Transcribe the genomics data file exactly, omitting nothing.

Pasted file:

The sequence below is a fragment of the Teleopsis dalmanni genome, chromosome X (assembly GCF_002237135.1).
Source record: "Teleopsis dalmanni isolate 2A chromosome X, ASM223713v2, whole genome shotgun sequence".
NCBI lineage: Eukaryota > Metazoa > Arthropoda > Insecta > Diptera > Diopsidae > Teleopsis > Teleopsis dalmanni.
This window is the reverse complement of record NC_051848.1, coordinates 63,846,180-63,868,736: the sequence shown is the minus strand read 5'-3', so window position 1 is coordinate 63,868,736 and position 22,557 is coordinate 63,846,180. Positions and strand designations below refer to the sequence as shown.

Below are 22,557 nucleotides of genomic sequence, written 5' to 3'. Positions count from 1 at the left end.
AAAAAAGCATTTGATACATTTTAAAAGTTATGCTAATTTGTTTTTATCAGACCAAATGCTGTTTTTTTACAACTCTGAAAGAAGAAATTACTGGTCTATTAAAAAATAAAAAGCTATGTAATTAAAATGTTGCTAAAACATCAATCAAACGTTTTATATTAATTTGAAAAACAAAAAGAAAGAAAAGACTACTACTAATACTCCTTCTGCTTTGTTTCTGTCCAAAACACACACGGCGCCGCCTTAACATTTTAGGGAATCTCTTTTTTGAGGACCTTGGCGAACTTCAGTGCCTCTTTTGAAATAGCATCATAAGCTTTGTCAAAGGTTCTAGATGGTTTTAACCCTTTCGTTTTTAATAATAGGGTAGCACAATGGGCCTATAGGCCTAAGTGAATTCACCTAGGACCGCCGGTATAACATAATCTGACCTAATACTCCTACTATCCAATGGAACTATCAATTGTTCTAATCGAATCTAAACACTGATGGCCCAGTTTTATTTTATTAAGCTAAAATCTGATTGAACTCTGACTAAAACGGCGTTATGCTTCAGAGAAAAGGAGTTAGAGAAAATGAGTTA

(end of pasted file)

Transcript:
The sequence below is a fragment of the Teleopsis dalmanni genome, chromosome X (assembly GCF_002237135.1).
Source record: "Teleopsis dalmanni isolate 2A chromosome X, ASM223713v2, whole genome shotgun sequence".
NCBI lineage: Eukaryota > Metazoa > Arthropoda > Insecta > Diptera > Diopsidae > Teleopsis > Teleopsis dalmanni.
This window is the reverse complement of record NC_051848.1, coordinates 63,846,180-63,868,736: the sequence shown is the minus strand read 5'-3', so window position 1 is coordinate 63,868,736 and position 22,557 is coordinate 63,846,180. Positions and strand designations below refer to the sequence as shown.

Below are 22,557 nucleotides of genomic sequence, written 5' to 3'. Positions count from 1 at the left end.
AAAAAAGCATTTGATACATTTTAAAAGTTATGCTAATTTGTTTTTATCAGACCAAATGCTGTTTTTTTACAACTCTGAAAGAAGAAATTACTGGTCTATTAAAAAATAAAAAGCTATGTAATTAAAATGTTGCTAAAACATCAATCAAACGTTTTATATTAATTTGAAAAACAAAAAGAAAGAAAAGACTACTACTAATACTCCTTCTGCTTTGTTTCTGTCCAAAACACACACGGCGCCGCCTTAACATTTTAGGGAATCTCTTTTTTGAGGACCTTGGCGAACTTCAGTGCCTCTTTTGAAATAGCATCATAAGCTTTGTCAAAGGTTCTAGATGGTTTTAACCCTTTCGTTTTTAATAATAGGGTAGCACAATGGGCCTATAGGCCTAAGTGAATTCACCTAGGACCGCCGGTATAACATAATCTGACCTAATACTCCTACTATCCAATGGAACTATCAATTGTTCTAATCGAATCTAAACACTGATGGCCCAGTTTTATTTTATTAAGCTAAAATCTGATTGAACTCTGACTAAAACGGCGTTATGCTTCAGAGAAAAGGAGTTAGAGAAAATGAGTTA